Comfort is one thing, and truth another; they lead away from each other.
If you seek comfort, you may find it in an explanation, a drug or a belief; but it will be temporary, and sooner or later you will have to begin over again.
And is there such a thing as comfort? It may be that you will first have to see this fact: that a mind which seeks comfort, security, will always be in sorrow.
A satisfactory explanation, or a comforting belief, can put you soothingly to sleep; but is that what you want?
Will that wipe away your sorrow?
Look at something which you have seen which is actually marvellously beautiful: a statue, a poem, a lily in the pond, or a well-kept lawn. And when you see such beauty what takes place? At that moment, the very majesty of a mountain makes you forget yourself. Right? Have you ever been in that position? When you have seen that you don't exist, only that grandeur exists. But a few seconds later or a minute later the whole cycle begins, the confusion, the chatter. So beauty is where you are not. Truth is where you are not. Beauty, love is where you are not. Because we are not capable to look at this extraordinary thing called truth.
Without passion how can there be beauty? I do not mean the beauty of pictures, buildings, painted women, and all the rest of it. They have their own forms of beauty. A thing put together by man, like a cathedral, a temple, a picture, a poem, or a statue may or may not be beautiful. But there is a beauty which is beyond feeling and thought and which cannot be realized, understood, or known if there is not passion. So do not misunderstand the word passion. It is not an ugly word; it is not a thing you can buy in the market or talk about romantically. It has nothing whatever to do with emotion, feeling. It is not a respectable thing; it is a flame that destroys anything that is false. And we are always so afraid to allow that flame to devour the things that we hold dear, the things that we call important.
Love is not to be cultivated. Love cannot be divided into divine and physical; it is only love -not that you love many or the one. That again is an absurd question to ask:"Do you love all?" You know, a flower that has perfume is not concerned who comes to smell it, or who turns his back upon it. So is love. Love is not a memory. Love is not a thing of the mind or the intellect. But it comes into being naturally as compassion, when this whole problem of existence as fear, greed, envy, despair and hope has been understood and resolved. An ambitious man cannot love. A man who is attached to his family has no love. Nor has jealousy anything to do with love. When you say, "I love my wife," you really do not mean it, because the next moment you are jealous of her.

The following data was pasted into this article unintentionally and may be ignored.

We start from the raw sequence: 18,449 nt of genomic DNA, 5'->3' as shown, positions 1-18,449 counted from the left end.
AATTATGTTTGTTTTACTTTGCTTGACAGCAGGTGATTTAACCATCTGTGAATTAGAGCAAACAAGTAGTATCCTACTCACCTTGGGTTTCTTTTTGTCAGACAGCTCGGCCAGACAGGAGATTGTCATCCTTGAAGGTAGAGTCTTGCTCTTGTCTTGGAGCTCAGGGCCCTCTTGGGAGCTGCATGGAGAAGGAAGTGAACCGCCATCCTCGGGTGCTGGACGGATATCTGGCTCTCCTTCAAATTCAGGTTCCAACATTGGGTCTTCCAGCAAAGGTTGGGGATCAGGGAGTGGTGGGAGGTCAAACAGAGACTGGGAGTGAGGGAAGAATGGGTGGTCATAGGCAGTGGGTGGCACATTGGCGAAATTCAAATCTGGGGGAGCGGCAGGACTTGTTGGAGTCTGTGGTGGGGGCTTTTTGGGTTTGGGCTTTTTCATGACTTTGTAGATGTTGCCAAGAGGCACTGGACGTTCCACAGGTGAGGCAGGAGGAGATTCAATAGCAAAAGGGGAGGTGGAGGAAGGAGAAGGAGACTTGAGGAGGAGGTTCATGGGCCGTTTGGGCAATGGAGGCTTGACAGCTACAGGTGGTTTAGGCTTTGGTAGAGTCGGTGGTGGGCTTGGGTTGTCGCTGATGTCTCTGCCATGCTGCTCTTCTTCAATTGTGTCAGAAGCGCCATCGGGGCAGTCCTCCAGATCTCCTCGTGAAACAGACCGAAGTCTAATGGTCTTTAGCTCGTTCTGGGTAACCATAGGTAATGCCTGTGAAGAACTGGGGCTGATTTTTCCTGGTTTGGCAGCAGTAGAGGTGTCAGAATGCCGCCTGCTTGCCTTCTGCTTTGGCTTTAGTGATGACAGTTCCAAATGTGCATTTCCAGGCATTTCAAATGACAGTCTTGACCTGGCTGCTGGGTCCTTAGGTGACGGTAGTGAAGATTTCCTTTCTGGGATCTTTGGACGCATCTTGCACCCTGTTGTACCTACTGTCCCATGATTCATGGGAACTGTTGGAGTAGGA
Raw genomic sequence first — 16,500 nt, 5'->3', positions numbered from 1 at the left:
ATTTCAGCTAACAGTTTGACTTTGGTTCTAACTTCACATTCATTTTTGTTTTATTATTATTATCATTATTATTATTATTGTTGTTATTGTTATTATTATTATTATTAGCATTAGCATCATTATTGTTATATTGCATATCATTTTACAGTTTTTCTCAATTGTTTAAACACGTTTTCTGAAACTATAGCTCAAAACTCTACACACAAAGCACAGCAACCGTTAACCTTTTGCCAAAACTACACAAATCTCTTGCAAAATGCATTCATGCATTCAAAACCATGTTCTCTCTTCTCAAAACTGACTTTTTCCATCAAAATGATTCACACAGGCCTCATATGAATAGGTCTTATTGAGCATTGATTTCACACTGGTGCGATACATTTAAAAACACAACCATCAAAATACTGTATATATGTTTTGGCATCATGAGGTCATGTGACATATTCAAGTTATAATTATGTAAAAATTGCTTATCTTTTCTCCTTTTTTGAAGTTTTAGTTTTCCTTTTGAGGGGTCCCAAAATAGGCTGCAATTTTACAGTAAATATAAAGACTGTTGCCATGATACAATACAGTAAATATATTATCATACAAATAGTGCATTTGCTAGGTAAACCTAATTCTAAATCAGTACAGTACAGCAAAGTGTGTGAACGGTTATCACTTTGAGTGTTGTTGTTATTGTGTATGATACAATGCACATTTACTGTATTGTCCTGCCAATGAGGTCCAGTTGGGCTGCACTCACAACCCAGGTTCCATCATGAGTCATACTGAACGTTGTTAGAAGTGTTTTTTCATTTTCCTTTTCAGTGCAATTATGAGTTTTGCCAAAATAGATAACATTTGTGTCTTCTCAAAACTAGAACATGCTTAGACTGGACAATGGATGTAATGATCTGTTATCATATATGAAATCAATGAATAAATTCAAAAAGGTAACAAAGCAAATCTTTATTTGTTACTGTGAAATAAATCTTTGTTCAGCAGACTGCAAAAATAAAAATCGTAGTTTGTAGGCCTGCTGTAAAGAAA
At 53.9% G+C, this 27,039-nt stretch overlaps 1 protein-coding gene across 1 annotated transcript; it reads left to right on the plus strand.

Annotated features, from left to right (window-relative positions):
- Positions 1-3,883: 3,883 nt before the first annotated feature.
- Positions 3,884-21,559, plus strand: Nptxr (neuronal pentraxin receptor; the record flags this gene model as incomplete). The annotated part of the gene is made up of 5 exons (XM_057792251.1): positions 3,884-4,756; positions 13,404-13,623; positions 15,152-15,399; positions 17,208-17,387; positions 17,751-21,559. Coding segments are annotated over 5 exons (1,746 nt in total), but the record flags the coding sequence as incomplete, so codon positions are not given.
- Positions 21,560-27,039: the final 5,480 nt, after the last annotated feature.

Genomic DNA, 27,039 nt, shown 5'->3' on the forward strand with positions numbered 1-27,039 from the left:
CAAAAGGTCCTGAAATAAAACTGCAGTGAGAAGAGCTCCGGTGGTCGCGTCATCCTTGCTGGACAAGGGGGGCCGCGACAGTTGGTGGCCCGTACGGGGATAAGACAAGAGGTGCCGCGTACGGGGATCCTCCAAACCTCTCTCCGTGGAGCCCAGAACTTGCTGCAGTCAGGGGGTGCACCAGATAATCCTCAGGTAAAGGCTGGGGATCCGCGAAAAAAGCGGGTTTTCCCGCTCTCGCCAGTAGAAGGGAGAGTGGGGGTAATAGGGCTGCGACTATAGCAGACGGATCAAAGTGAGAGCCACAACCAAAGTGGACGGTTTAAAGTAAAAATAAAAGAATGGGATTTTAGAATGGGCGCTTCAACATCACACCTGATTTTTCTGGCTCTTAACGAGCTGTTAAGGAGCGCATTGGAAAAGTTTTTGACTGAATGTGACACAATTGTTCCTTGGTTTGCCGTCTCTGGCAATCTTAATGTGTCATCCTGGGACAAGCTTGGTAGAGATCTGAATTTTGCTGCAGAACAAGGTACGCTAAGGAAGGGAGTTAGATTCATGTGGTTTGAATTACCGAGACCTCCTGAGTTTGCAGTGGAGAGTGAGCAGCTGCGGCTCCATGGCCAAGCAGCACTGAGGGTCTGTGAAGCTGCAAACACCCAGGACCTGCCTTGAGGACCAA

Love implies great freedom -not to do what you like. But love comes only when the mind is very quiet, disinterested, not self-centered. These are not ideals. If you have no love, do what you will go after all the gods on earth, do all the social activities, try to reform the poor, the politics, write books, write poems -you are a dead human being. And without love your problems will increase, multiply endlessly. And with love, do what you will, there is no risk; there is no conflict. Then love is the essence of virtue. And a mind that is not in a state of love is not a religious mind at all. And it is only the religious mind that is freed from problems, and that knows the beauty of love and truth.
J. Krishnamurti, The Book of Life